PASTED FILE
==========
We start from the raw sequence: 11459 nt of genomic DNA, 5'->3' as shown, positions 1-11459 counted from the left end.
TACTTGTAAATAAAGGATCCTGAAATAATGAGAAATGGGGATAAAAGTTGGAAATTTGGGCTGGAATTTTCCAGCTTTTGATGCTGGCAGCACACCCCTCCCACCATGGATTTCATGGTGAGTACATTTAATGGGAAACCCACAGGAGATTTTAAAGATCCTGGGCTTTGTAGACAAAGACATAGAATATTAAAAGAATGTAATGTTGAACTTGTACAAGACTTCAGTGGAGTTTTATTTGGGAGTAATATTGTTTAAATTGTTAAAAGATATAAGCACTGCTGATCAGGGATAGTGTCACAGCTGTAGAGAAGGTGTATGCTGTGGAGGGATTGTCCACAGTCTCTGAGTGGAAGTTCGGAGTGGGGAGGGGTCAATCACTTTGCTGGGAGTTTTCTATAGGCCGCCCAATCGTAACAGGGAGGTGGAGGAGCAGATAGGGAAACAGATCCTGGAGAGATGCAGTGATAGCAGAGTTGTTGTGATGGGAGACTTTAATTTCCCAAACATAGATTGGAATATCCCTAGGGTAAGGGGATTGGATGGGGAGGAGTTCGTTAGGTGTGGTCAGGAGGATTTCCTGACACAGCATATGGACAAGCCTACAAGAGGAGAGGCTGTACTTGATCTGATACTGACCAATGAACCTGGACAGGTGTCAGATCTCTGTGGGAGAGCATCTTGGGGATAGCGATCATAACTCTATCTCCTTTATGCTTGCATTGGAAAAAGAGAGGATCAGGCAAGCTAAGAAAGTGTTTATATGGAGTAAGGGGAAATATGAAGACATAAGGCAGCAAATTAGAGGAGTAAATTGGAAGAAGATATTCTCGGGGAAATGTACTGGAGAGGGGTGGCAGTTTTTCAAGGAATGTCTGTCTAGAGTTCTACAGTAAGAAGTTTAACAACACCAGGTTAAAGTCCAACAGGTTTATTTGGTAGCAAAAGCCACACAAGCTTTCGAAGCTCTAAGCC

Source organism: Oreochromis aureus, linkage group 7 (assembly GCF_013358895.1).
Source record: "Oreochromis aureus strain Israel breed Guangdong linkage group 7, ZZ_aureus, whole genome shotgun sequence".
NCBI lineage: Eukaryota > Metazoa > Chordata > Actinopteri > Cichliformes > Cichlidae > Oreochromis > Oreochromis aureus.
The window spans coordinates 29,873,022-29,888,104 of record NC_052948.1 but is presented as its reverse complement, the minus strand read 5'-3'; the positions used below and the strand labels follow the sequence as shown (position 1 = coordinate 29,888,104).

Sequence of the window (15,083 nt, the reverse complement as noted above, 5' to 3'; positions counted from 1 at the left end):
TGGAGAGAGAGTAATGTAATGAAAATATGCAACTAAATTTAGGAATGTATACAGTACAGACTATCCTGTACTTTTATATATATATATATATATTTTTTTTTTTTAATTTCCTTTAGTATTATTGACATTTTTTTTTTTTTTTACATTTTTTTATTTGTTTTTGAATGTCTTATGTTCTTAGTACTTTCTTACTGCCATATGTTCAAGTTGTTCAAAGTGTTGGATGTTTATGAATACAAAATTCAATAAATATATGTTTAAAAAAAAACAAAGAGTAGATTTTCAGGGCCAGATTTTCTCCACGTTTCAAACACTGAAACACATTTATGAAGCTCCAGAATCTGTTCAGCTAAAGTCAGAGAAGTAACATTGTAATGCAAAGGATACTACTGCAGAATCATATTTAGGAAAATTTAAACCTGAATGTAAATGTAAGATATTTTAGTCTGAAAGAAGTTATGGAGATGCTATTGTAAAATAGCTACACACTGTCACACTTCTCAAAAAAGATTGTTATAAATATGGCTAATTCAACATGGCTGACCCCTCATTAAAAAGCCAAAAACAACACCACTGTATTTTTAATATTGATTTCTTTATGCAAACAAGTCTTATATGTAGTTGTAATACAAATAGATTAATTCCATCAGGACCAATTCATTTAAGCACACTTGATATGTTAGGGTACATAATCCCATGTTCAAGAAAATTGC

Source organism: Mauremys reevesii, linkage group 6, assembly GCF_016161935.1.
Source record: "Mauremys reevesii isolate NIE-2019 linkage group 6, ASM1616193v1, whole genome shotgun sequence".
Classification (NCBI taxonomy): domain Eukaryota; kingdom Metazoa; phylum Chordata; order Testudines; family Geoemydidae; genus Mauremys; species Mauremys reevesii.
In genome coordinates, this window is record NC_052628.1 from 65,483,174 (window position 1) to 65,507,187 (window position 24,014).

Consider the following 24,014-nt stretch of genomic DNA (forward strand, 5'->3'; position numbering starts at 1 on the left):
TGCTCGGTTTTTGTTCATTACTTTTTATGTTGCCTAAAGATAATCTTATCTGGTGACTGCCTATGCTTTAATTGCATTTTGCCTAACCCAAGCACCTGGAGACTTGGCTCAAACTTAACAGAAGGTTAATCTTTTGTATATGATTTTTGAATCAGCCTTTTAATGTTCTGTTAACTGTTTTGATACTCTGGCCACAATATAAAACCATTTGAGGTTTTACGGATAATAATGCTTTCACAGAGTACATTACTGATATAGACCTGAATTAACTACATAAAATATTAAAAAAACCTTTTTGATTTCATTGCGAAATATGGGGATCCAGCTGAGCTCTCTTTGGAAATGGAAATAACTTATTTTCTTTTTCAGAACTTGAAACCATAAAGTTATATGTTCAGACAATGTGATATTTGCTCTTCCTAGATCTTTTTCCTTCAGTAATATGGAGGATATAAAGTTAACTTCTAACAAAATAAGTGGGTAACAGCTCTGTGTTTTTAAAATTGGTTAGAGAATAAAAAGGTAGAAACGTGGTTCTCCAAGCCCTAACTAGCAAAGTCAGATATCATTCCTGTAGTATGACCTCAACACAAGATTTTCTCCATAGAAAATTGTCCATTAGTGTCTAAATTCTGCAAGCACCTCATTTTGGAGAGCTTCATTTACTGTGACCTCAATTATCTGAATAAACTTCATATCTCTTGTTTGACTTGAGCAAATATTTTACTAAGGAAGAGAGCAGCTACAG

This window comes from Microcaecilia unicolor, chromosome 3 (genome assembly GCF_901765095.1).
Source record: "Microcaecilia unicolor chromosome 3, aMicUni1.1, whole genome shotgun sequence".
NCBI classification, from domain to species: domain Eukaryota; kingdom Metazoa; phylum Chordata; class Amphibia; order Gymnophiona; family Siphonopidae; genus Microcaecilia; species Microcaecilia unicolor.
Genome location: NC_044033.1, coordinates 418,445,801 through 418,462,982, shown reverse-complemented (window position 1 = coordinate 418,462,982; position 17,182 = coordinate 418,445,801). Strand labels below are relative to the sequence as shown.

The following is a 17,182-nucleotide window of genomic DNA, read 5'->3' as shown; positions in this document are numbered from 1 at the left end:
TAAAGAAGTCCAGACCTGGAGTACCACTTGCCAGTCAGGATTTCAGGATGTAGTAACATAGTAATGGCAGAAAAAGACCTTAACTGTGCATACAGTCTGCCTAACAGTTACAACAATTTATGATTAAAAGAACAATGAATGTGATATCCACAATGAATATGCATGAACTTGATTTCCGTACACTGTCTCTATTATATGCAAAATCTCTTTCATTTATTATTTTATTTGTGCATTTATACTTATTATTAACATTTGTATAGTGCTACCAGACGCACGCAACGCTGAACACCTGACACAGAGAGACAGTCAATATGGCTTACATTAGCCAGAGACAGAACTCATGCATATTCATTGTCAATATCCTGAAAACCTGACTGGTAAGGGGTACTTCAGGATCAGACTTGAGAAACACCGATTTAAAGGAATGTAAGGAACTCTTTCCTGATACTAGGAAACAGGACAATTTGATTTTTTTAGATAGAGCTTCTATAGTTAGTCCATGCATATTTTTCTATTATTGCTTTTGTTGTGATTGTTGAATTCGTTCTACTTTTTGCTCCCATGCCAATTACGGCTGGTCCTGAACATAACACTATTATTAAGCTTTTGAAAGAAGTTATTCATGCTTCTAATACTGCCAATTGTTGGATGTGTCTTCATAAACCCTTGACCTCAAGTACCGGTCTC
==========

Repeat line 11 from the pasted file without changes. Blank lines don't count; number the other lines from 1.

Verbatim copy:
Classification (NCBI taxonomy): domain Eukaryota; kingdom Metazoa; phylum Chordata; order Testudines; family Geoemydidae; genus Mauremys; species Mauremys reevesii.